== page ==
06 November 1964
Supreme Court


Case number: Appeal (civil) 833 of 1962






DATE OF JUDGMENT: 06/11/1964


CITATION:  1965 AIR 1491            1965 SCR  (2)  36

ACT: The  Punjab  Security of Land Tenures Act (10 of 1953),  ss. 9(1) (ii) and 14A (1) and (ii) -Non-payment of  rent-Whether without sufficient cause Determination--If conduct prior  to Act can be considered.

HEADNOTE: The  appellant and respondent were the tenant and  land-lord of  certain agricultural lands to which the Punjab  Security of  Land Tenures Act, 1953 applied.  The appellant tried  to avoid  payment  of rent for each year of  the  lease  period (1951-1955),  under one pretext or the other, and for  every year  recoveries of rent were only made through  the  court. After  the period of lease expired, the appellant  continued to  hold over without paying rent.  So the respondent  filed two  applications  to the appropriate authorities,  one  for arrears of rent under s. 14A(ii) and the other for  eviction under s. 14A(1), on the ground, inter alia, specified in  s’ 9(1)  (ii)  that the appellant had failed to  pay  the  rent regularly, without sufficient cause.  On the application for rent,  the appellant was asked to pay the arrears  which  he did within the time fixed.  The application for eviction was dismissed,  but on appeal by the respondent,  the  appellant was  ordered to be evicted.  The appellant’s further  appeal application  for  revision and petition to  the  High  Court under  Arts.  226  and  227 of  the  Constitution  were  all dismissed. In  the appeal to the Supreme Court it was  contended  that, (i)  s. 9(1) (ii) applies only prospectively  and  therefore the conduct of the tenant, prior to the enactment of s.  14A in  1955,  could not be taken into account  for  determining that  there  was not sufficient cause for  non-payment,  and (ii)  as the appellant had paid the arrears within the  time fixed he could not be ,evicted. HELD  : Though the appellant could not be evicted  under  s. 14A(ii)  his case was covered by s. 14A(1) and his  eviction could  be ordered because, the irregularity in  payment  was patent and there was no sufficient cause. [42 A] The necessary condition for the application of s. 9 (1) (ii) may  commence even before the Act came into force  and  past conduct which is as relevant for the clause as conduct after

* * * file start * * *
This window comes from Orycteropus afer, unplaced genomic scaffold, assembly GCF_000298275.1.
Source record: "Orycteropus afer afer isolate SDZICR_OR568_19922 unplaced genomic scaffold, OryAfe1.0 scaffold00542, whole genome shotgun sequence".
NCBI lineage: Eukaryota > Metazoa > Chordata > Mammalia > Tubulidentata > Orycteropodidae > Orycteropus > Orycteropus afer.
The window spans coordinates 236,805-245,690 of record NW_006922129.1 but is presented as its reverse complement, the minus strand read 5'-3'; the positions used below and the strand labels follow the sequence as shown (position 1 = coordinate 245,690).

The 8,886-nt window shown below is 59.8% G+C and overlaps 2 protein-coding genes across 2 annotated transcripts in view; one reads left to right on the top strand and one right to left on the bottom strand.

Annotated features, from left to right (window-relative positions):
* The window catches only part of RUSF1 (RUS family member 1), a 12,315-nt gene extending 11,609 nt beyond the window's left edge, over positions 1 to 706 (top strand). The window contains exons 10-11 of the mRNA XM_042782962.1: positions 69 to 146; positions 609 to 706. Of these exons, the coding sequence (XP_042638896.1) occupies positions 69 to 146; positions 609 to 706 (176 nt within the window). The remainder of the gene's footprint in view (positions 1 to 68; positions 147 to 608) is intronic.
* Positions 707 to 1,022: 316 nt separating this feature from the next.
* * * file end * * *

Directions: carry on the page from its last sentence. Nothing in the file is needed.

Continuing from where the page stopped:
the  coming into force of the Act, cannot be overlooked.   A statute is not applied retrospectively merely because a part of  the  requisites for its action is drawn- from  a  moment prior to its passing. [41 A-C] The scheme of the Act shows that cls. (1) and (ii) of s. 14A are  entirely different and that there is  no  inconsistency between them.  Clause (ii) deals with eviction as punishment for non-compliance with an order to deposit arrears of  rent within  the  time fixed for payment, whereas cl.  (1)  deals with eviction for any of ’,he reasons given in s. 9(1),  one of which is non-payment of rent regularly without sufficient cause, under s.     9(1) (ii) [41 D-E]